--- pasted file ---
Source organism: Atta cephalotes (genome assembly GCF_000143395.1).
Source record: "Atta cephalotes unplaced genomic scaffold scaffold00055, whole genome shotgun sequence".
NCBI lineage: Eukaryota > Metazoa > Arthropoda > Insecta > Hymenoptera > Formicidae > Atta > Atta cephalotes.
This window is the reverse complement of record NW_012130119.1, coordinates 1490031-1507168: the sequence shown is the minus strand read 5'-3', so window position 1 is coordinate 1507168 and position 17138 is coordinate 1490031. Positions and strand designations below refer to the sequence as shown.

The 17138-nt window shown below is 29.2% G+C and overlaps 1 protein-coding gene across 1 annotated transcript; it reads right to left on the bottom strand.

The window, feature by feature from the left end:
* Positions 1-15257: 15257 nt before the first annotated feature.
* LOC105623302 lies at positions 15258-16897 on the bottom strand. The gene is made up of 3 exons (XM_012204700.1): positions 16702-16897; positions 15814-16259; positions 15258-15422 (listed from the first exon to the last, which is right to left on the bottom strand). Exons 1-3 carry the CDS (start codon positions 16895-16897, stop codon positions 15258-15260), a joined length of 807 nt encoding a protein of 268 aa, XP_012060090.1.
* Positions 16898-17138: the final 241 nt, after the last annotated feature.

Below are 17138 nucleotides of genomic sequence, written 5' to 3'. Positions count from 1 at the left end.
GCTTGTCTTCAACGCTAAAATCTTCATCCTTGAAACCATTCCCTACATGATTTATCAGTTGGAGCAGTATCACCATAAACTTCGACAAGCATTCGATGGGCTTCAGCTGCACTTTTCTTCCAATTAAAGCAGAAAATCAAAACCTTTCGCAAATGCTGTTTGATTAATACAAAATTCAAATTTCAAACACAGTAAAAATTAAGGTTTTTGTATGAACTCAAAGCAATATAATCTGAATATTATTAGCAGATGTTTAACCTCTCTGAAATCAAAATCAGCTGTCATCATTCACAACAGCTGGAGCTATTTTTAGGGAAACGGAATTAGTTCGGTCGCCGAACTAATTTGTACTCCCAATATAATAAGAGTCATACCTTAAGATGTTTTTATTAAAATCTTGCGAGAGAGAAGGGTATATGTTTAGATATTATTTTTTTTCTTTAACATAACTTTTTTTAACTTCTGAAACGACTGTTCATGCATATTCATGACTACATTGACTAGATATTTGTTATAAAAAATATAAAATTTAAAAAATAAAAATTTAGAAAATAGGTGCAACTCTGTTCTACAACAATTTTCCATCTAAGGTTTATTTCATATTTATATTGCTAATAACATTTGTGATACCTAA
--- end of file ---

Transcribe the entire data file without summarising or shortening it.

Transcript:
Source organism: Atta cephalotes (genome assembly GCF_000143395.1).
Source record: "Atta cephalotes unplaced genomic scaffold scaffold00055, whole genome shotgun sequence".
NCBI lineage: Eukaryota > Metazoa > Arthropoda > Insecta > Hymenoptera > Formicidae > Atta > Atta cephalotes.
This window is the reverse complement of record NW_012130119.1, coordinates 1490031-1507168: the sequence shown is the minus strand read 5'-3', so window position 1 is coordinate 1507168 and position 17138 is coordinate 1490031. Positions and strand designations below refer to the sequence as shown.

The 17138-nt window shown below is 29.2% G+C and overlaps 1 protein-coding gene across 1 annotated transcript; it reads right to left on the bottom strand.

The window, feature by feature from the left end:
* Positions 1-15257: 15257 nt before the first annotated feature.
* LOC105623302 lies at positions 15258-16897 on the bottom strand. The gene is made up of 3 exons (XM_012204700.1): positions 16702-16897; positions 15814-16259; positions 15258-15422 (listed from the first exon to the last, which is right to left on the bottom strand). Exons 1-3 carry the CDS (start codon positions 16895-16897, stop codon positions 15258-15260), a joined length of 807 nt encoding a protein of 268 aa, XP_012060090.1.
* Positions 16898-17138: the final 241 nt, after the last annotated feature.

Below are 17138 nucleotides of genomic sequence, written 5' to 3'. Positions count from 1 at the left end.
GCTTGTCTTCAACGCTAAAATCTTCATCCTTGAAACCATTCCCTACATGATTTATCAGTTGGAGCAGTATCACCATAAACTTCGACAAGCATTCGATGGGCTTCAGCTGCACTTTTCTTCCAATTAAAGCAGAAAATCAAAACCTTTCGCAAATGCTGTTTGATTAATACAAAATTCAAATTTCAAACACAGTAAAAATTAAGGTTTTTGTATGAACTCAAAGCAATATAATCTGAATATTATTAGCAGATGTTTAACCTCTCTGAAATCAAAATCAGCTGTCATCATTCACAACAGCTGGAGCTATTTTTAGGGAAACGGAATTAGTTCGGTCGCCGAACTAATTTGTACTCCCAATATAATAAGAGTCATACCTTAAGATGTTTTTATTAAAATCTTGCGAGAGAGAAGGGTATATGTTTAGATATTATTTTTTTTCTTTAACATAACTTTTTTTAACTTCTGAAACGACTGTTCATGCATATTCATGACTACATTGACTAGATATTTGTTATAAAAAATATAAAATTTAAAAAATAAAAATTTAGAAAATAGGTGCAACTCTGTTCTACAACAATTTTCCATCTAAGGTTTATTTCATATTTATATTGCTAATAACATTTGTGATACCTAA